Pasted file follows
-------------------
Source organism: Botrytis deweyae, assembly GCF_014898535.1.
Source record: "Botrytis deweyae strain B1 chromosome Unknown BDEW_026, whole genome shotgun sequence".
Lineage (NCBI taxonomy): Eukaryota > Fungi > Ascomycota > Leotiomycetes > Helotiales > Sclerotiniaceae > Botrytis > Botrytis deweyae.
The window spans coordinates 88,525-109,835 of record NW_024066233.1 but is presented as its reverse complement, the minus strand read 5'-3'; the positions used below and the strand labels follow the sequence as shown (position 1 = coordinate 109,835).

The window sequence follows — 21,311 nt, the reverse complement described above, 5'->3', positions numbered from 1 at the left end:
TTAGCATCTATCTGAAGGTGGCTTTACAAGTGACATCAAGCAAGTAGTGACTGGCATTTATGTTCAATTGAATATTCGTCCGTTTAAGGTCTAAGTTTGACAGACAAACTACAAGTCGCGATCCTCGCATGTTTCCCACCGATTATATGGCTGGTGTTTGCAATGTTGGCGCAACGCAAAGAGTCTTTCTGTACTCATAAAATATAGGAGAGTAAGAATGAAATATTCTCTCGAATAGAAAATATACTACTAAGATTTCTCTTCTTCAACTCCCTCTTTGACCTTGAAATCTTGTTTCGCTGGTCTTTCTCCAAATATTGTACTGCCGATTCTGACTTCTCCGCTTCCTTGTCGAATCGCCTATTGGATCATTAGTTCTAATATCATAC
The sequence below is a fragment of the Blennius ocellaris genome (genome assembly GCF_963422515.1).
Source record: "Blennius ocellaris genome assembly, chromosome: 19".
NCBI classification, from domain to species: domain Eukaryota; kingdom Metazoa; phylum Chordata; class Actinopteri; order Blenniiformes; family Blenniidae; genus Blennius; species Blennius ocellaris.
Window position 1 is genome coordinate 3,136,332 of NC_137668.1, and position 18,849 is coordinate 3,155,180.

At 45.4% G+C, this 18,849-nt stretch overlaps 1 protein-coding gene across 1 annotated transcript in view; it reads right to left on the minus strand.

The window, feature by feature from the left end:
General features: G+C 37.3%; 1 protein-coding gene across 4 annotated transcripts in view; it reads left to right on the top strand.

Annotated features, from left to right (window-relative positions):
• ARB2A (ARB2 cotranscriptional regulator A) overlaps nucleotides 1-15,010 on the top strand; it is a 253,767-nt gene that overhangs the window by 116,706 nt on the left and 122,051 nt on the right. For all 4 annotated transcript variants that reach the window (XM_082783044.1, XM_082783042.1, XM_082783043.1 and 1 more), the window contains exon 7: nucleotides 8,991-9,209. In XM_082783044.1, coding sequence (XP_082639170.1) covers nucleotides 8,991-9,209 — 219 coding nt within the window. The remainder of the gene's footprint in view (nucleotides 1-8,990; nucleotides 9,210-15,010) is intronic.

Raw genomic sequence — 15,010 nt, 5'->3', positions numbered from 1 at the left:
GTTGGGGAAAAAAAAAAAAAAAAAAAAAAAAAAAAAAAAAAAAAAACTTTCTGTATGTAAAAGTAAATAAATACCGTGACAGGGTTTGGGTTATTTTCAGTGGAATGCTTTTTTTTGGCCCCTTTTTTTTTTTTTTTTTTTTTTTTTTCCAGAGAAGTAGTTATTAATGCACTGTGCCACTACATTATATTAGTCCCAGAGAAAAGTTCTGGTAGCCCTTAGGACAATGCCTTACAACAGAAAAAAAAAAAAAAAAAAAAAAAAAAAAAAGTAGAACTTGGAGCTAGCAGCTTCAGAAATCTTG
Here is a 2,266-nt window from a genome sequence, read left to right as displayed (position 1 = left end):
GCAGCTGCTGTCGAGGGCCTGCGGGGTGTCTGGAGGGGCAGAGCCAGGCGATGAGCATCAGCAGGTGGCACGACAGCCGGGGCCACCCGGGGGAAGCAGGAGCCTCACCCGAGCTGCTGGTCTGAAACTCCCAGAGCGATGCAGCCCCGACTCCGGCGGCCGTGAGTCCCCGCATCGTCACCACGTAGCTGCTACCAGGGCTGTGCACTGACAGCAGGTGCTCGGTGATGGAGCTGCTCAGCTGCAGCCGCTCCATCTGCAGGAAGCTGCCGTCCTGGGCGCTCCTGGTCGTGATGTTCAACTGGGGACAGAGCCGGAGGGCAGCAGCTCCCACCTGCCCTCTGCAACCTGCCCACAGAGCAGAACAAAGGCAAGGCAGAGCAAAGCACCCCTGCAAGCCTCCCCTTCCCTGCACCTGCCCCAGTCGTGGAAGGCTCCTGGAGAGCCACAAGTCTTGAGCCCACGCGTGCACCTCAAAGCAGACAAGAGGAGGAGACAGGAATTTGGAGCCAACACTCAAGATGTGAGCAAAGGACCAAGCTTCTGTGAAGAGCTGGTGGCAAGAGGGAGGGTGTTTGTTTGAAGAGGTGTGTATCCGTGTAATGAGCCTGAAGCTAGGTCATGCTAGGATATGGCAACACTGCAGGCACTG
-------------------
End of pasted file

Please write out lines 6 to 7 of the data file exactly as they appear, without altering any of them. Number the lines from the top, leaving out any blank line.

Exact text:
TTAGCATCTATCTGAAGGTGGCTTTACAAGTGACATCAAGCAAGTAGTGACTGGCATTTATGTTCAATTGAATATTCGTCCGTTTAAGGTCTAAGTTTGACAGACAAACTACAAGTCGCGATCCTCGCATGTTTCCCACCGATTATATGGCTGGTGTTTGCAATGTTGGCGCAACGCAAAGAGTCTTTCTGTACTCATAAAATATAGGAGAGTAAGAATGAAATATTCTCTCGAATAGAAAATATACTACTAAGATTTCTCTTCTTCAACTCCCTCTTTGACCTTGAAATCTTGTTTCGCTGGTCTTTCTCCAAATATTGTACTGCCGATTCTGACTTCTCCGCTTCCTTGTCGAATCGCCTATTGGATCATTAGTTCTAATATCATAC
The sequence below is a fragment of the Blennius ocellaris genome (genome assembly GCF_963422515.1).